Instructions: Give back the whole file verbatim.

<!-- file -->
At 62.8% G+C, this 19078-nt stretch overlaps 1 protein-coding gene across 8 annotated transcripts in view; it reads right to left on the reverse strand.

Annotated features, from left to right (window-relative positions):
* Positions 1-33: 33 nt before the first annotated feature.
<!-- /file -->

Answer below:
At 62.8% G+C, this 19078-nt stretch overlaps 1 protein-coding gene across 8 annotated transcripts in view; it reads right to left on the reverse strand.

Annotated features, from left to right (window-relative positions):
* Positions 1-33: 33 nt before the first annotated feature.